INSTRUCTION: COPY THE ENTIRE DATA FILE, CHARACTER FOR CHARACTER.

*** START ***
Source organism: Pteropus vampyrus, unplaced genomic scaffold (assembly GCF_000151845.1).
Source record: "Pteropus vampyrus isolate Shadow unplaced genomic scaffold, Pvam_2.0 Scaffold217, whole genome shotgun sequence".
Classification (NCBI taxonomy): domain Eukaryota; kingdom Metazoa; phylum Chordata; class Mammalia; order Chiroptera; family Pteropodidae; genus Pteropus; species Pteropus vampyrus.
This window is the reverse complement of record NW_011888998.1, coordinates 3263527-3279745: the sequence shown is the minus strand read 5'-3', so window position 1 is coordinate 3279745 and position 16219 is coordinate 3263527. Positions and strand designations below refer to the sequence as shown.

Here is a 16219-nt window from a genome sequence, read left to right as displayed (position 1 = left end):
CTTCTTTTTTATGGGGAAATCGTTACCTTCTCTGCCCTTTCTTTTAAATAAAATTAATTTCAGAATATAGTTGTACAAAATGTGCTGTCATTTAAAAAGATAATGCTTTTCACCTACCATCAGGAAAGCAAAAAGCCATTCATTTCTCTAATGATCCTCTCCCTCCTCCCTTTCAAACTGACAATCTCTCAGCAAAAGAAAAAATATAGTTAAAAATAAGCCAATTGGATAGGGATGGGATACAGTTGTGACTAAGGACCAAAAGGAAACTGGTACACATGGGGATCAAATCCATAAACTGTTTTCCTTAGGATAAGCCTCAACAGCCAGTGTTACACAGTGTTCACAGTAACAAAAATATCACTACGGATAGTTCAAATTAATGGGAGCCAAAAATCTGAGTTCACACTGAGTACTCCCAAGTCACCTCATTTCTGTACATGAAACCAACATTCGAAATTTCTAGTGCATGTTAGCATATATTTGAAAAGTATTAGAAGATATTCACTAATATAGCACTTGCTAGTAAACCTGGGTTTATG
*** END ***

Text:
Source organism: Pteropus vampyrus, unplaced genomic scaffold (assembly GCF_000151845.1).
Source record: "Pteropus vampyrus isolate Shadow unplaced genomic scaffold, Pvam_2.0 Scaffold217, whole genome shotgun sequence".
Classification (NCBI taxonomy): domain Eukaryota; kingdom Metazoa; phylum Chordata; class Mammalia; order Chiroptera; family Pteropodidae; genus Pteropus; species Pteropus vampyrus.
This window is the reverse complement of record NW_011888998.1, coordinates 3263527-3279745: the sequence shown is the minus strand read 5'-3', so window position 1 is coordinate 3279745 and position 16219 is coordinate 3263527. Positions and strand designations below refer to the sequence as shown.

Here is a 16219-nt window from a genome sequence, read left to right as displayed (position 1 = left end):
CTTCTTTTTTATGGGGAAATCGTTACCTTCTCTGCCCTTTCTTTTAAATAAAATTAATTTCAGAATATAGTTGTACAAAATGTGCTGTCATTTAAAAAGATAATGCTTTTCACCTACCATCAGGAAAGCAAAAAGCCATTCATTTCTCTAATGATCCTCTCCCTCCTCCCTTTCAAACTGACAATCTCTCAGCAAAAGAAAAAATATAGTTAAAAATAAGCCAATTGGATAGGGATGGGATACAGTTGTGACTAAGGACCAAAAGGAAACTGGTACACATGGGGATCAAATCCATAAACTGTTTTCCTTAGGATAAGCCTCAACAGCCAGTGTTACACAGTGTTCACAGTAACAAAAATATCACTACGGATAGTTCAAATTAATGGGAGCCAAAAATCTGAGTTCACACTGAGTACTCCCAAGTCACCTCATTTCTGTACATGAAACCAACATTCGAAATTTCTAGTGCATGTTAGCATATATTTGAAAAGTATTAGAAGATATTCACTAATATAGCACTTGCTAGTAAACCTGGGTTTATG